Building hospital competency, capability with enterprise architecture

Dr. Ariffin of Hospital USM is not just a medical practitioner and consultant anaesthesiologist. He is also a certified IT Architect – Associate, who allocates 60-percent of his work to building the teaching hospital’s capabilities, as well as building competency for technology, using enterprise architecture (EA).

How he is able to reconcile the two contrasting worlds of technology and healthcare, required two simple formulas: The first is that tech is just an enabler to achieve outcomes. The second is that a doctor has to work in a multi-disciplinary team, and no matter where he or she may be stationed at.

“We have to be agile and be able to adapt to solve new problems. And also have skills to understand organisational context and adapt to it,” he had once said at a healthcare tech roundtable organised by Enterprise IT News.

During a BITAS conference he presented about Technology, Innovation and Healthcare to a room full of enterprise architects who wanted to know how a medical practitioner views technology and would deploy it in the field of healthcare.

As it turns out, the methodologies taught in enterprise architecture, are very useful and Dr. Ariffin sees it being useful to apply emerging technologies in the teaching hospital he works at, Hospital USM (HUSM).

HUSM is a 35 year-old hospital is a teaching hospital with over 800 beds. It is currently being modernised however and Dr. Ariffin shared that as the Hospital Management System Co-ordinator, he coordinates the operation and the Information, Communications and Technology initiatives of the HUSM and Health Campus, by multiple stakeholders and providers.

This is to ensure value-delivery in the ICT initiatives for the campus in terms of patient and student-centricity, staff competency building, and developing a resilient knowledge management system.

Healthcare – humane industry vertical

In other words, he finds himself having to work with a multi-disciplinary team, and speaking three languages as a result – clinical, financial and administrative.

He shared that the hospital’s strategic plan till 2025 was just approved. But for HUSM to really reap the benefits of modernisation (and leverage technologies), the 3000-strong hospital staff have to be ready to take advantage of planned IT projects.

“Last year alone, I conducted 62 workshops for our 3000 staff. Of these, 1600 are nurses.

“Now, nurses can make or break the hospital, because they are the closest to our customers, or patients,” Dr. Ariffin pointed out.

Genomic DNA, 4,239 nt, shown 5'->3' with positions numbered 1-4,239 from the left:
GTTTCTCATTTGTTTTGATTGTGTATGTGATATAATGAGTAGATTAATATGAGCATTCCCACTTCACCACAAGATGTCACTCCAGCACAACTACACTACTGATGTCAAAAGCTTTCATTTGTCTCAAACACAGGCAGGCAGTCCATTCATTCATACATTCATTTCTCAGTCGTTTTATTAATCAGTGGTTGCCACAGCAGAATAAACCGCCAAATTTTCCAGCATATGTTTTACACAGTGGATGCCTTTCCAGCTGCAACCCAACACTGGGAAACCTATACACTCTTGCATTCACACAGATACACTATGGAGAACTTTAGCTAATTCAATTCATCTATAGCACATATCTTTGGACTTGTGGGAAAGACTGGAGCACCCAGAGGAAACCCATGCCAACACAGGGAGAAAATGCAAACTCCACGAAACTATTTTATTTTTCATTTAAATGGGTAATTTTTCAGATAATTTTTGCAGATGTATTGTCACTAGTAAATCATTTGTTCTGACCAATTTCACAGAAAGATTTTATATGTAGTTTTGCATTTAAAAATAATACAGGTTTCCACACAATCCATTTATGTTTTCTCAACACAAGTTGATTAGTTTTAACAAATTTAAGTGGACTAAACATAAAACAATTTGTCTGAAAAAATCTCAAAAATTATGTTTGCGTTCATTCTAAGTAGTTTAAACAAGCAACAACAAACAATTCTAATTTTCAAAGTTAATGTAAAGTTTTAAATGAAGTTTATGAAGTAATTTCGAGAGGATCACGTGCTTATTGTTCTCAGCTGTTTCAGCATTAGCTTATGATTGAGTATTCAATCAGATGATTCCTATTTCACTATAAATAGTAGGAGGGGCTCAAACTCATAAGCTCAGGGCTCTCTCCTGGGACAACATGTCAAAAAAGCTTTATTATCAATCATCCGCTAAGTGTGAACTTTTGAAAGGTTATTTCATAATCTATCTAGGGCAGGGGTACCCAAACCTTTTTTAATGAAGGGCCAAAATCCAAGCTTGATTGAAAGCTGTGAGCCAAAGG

Healthcare is a very human-intensive industry that calls upon all the qualities that intrinsically make us humans – care, compassion, ethics, principles, critical thinking, and more.

Even when artificial intelligence is leveraged during a hospital’s operations or clinical process, it is only to offer decision support. The final decision ultimately lies in the hands of humans.

Teaching healthcare

Dr. Ariffin also wanted to point out that HUSM is a teaching hospital. As such it isn’t under the Ministry of Health, but the Ministry of Education and with a mandate to produce doctors.

So, HUSM has two core activities of research & innovation, education & learning activities. These two in turn enable and facilitate their third core activity of providing clinical care.

These three activities are what keeps the hospital busy in terms of management of information activities and management of resource activities.

And with so much going on, it helps to have a visual representation of all the hospital’s activities, and their inter-relationships with each other. This is to ensure overall coherence in a state of omnipresent flux.

A complex adaptive system

Dr. Ariffin said, “A hospital is an example of a complex adaptive system, and Enterprise Architecture (EA) will model and allow the complexity of the system be represented and optimised, especially when an outcome of operations is tightly coupled with multiple complicated relationships among the components.”

Tools like Archimate allow a visual representation of these complicated relationships. Image attributed to

The topmost layer is an overview of the way the hospital functions. The one beneath that is the application layer that talks of the major application components that enables the business, along with their inter-relationships. The bottom most one is the technology/infrastructure framework that hosts the applications of the hospital.

“Healthcare is not static. It has to be put into proper context so that technology works seamlessly together to meet expectations of patients and medical professionals,” Dr. Ariffin concluded.